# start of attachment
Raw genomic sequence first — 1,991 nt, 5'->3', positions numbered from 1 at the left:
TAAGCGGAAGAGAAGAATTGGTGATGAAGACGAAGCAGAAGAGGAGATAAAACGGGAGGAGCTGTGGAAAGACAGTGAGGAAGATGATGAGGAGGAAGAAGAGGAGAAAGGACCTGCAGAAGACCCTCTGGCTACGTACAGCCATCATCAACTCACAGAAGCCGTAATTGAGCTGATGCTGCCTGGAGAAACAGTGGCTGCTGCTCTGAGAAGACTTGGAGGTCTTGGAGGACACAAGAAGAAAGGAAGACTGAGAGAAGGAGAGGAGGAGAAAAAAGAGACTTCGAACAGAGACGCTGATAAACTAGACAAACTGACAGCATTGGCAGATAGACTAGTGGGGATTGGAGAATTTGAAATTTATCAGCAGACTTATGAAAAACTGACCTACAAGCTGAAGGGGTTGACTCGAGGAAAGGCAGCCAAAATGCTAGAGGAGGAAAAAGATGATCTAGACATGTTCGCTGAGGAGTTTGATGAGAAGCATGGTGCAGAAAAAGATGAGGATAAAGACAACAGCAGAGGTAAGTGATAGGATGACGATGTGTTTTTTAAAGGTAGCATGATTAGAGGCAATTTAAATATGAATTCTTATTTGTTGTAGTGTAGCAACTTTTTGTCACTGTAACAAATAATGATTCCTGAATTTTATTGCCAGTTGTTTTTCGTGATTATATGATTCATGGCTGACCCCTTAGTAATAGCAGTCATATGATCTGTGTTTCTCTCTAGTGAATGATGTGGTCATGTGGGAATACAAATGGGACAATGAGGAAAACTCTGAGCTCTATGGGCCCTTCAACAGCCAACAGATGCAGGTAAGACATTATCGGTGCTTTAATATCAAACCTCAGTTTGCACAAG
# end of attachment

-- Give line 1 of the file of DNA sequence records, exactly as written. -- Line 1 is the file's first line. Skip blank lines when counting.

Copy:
Raw genomic sequence first — 1,991 nt, 5'->3', positions numbered from 1 at the left: